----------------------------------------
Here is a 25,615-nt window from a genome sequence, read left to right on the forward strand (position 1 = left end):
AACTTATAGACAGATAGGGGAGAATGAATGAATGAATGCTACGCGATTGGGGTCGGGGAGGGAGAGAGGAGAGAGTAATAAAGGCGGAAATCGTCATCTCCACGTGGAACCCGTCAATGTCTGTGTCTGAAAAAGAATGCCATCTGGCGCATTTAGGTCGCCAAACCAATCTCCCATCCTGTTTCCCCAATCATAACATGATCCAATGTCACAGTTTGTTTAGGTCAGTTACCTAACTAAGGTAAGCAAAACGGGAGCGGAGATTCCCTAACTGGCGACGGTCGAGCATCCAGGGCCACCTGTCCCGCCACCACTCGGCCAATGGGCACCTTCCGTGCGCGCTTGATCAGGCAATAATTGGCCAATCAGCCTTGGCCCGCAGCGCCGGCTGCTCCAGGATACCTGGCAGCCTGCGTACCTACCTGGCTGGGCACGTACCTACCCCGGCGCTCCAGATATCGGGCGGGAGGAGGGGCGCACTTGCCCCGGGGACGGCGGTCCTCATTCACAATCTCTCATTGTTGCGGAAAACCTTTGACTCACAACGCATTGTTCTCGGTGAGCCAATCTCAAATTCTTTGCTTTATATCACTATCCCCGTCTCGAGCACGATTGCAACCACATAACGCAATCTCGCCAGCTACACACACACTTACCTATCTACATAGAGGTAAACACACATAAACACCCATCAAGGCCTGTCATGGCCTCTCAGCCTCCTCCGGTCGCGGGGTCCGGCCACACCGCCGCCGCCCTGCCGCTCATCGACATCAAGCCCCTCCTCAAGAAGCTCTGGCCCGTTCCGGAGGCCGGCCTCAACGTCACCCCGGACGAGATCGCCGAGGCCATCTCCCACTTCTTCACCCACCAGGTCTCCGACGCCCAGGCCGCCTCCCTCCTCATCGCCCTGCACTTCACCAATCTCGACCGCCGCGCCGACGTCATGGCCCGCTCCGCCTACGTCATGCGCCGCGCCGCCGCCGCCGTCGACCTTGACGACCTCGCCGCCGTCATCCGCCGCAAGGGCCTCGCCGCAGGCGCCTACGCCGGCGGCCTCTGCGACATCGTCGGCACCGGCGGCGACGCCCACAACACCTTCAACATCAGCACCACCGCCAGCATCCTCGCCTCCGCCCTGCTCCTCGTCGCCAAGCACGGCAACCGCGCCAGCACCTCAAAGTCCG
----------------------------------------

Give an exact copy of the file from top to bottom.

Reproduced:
Here is a 25,615-nt window from a genome sequence, read left to right on the forward strand (position 1 = left end):
AACTTATAGACAGATAGGGGAGAATGAATGAATGAATGCTACGCGATTGGGGTCGGGGAGGGAGAGAGGAGAGAGTAATAAAGGCGGAAATCGTCATCTCCACGTGGAACCCGTCAATGTCTGTGTCTGAAAAAGAATGCCATCTGGCGCATTTAGGTCGCCAAACCAATCTCCCATCCTGTTTCCCCAATCATAACATGATCCAATGTCACAGTTTGTTTAGGTCAGTTACCTAACTAAGGTAAGCAAAACGGGAGCGGAGATTCCCTAACTGGCGACGGTCGAGCATCCAGGGCCACCTGTCCCGCCACCACTCGGCCAATGGGCACCTTCCGTGCGCGCTTGATCAGGCAATAATTGGCCAATCAGCCTTGGCCCGCAGCGCCGGCTGCTCCAGGATACCTGGCAGCCTGCGTACCTACCTGGCTGGGCACGTACCTACCCCGGCGCTCCAGATATCGGGCGGGAGGAGGGGCGCACTTGCCCCGGGGACGGCGGTCCTCATTCACAATCTCTCATTGTTGCGGAAAACCTTTGACTCACAACGCATTGTTCTCGGTGAGCCAATCTCAAATTCTTTGCTTTATATCACTATCCCCGTCTCGAGCACGATTGCAACCACATAACGCAATCTCGCCAGCTACACACACACTTACCTATCTACATAGAGGTAAACACACATAAACACCCATCAAGGCCTGTCATGGCCTCTCAGCCTCCTCCGGTCGCGGGGTCCGGCCACACCGCCGCCGCCCTGCCGCTCATCGACATCAAGCCCCTCCTCAAGAAGCTCTGGCCCGTTCCGGAGGCCGGCCTCAACGTCACCCCGGACGAGATCGCCGAGGCCATCTCCCACTTCTTCACCCACCAGGTCTCCGACGCCCAGGCCGCCTCCCTCCTCATCGCCCTGCACTTCACCAATCTCGACCGCCGCGCCGACGTCATGGCCCGCTCCGCCTACGTCATGCGCCGCGCCGCCGCCGCCGTCGACCTTGACGACCTCGCCGCCGTCATCCGCCGCAAGGGCCTCGCCGCAGGCGCCTACGCCGGCGGCCTCTGCGACATCGTCGGCACCGGCGGCGACGCCCACAACACCTTCAACATCAGCACCACCGCCAGCATCCTCGCCTCCGCCCTGCTCCTCGTCGCCAAGCACGGCAACCGCGCCAGCACCTCAAAGTCCG